In 1841, Michael Solomon Alexander, a converted rabbi, arrived in Jerusalem as the first Anglican Bishop in Jerusalem. His diocese originally covered the mission stations in the Middle East and Egypt, and was a joint effort with the united Evangelical Church in Prussia (the so-called Anglo-Prussian Union) for Anglicans and united Calvinists and Lutherans - see Anglican-German Bishopric in Jerusalem.
The Anglo-Prussian Union ceased to function in 1881, and no bishop was appointed between 1881 and 1887, and from 1887, the missionary effort continued solely under Anglican auspices.
In 1888, George Blyth established the Jerusalem and the East Mission which was instrumental in raising funds for projects and missions throughout the Middle East. Saint George's Cathedral was built in 1898 in Jerusalem as a central focus for the diocese.
Although the diocese began as a foreign missionary organisation, it quickly established itself as part of the Palestinian community. In 1905, the Palestine Native Church Council was established to give local Arabs more say in the running of the church. This led to an increase in the number of Arab clergy serving the diocese.
In 1920, the Diocese of Egypt and the Sudan was formed, separate from the Diocese of Jerusalem, with Llewelyn Gwynne as its first bishop. In the 1920s the Anglican Bishop in Jerusalem founded St. George's College as a training seminary for local clergy.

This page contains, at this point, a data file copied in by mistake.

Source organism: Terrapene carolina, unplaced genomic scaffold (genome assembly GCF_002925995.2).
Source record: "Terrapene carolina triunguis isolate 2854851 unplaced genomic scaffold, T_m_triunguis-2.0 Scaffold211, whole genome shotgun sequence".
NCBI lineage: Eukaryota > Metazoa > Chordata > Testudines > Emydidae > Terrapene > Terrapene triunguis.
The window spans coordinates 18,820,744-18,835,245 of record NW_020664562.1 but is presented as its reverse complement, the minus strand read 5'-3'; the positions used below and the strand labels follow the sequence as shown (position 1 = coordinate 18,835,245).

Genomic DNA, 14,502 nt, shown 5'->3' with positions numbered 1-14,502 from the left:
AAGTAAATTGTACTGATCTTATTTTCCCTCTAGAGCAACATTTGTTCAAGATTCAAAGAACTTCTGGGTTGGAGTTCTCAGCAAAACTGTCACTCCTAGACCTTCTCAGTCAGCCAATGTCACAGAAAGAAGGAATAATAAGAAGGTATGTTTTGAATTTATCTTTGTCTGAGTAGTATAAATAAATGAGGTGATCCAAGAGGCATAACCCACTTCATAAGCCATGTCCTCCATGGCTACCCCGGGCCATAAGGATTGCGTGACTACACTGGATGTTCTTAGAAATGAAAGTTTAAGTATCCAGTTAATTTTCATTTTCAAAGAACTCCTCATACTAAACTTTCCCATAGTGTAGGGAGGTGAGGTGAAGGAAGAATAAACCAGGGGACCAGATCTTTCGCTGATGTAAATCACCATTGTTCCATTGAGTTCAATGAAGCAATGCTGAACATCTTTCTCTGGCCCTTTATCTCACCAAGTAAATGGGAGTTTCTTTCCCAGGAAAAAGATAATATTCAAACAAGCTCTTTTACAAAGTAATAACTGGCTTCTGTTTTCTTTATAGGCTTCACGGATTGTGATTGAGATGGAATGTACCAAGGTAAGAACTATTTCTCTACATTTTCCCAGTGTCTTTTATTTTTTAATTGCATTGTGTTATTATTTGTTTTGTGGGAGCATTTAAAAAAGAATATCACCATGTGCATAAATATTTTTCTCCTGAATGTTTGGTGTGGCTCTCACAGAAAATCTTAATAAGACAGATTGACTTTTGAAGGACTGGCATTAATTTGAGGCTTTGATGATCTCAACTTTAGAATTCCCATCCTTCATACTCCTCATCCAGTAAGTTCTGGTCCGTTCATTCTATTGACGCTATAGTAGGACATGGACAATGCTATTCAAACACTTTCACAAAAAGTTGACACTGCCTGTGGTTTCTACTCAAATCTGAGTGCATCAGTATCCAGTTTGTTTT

In 1957, the Diocese of Jerusalem was elevated to the rank of an archdiocese (its bishop being an archbishop) under the authority of the Archbishop of Canterbury. The Archbishop of Jerusalem had metropolitan oversight of the entire area of the current province with the addition of the Sudan (five dioceses in all). In that same year, Najib Cubain was consecrated Bishop of Jordan, Lebanon and Syria, the first Arab bishop, assistant to the Archbishop of Jerusalem. During the 1950s, political unrest in Egypt left the diocese in the care of four Egyptian clergy under the oversight of the Archbishop of Jerusalem.
In 1976, the structure of the Anglican church in the region was overhauled, with the Diocese of Jerusalem becoming an ordinary bishopric, and one of four dioceses forming the Province of the Episcopal Church in Jerusalem and the Middle East. The Archbishop of Canterbury ceased to have metropolitan authority over the diocese, which came to be held by a rotating Presiding Bishop of the Province and the Central Synod, comprising the four dioceses. When a bishop reaches the age of 68, a coadjutor bishop is required to be elected to work alongside the bishop for two years, before the bishop's retirement at age 70.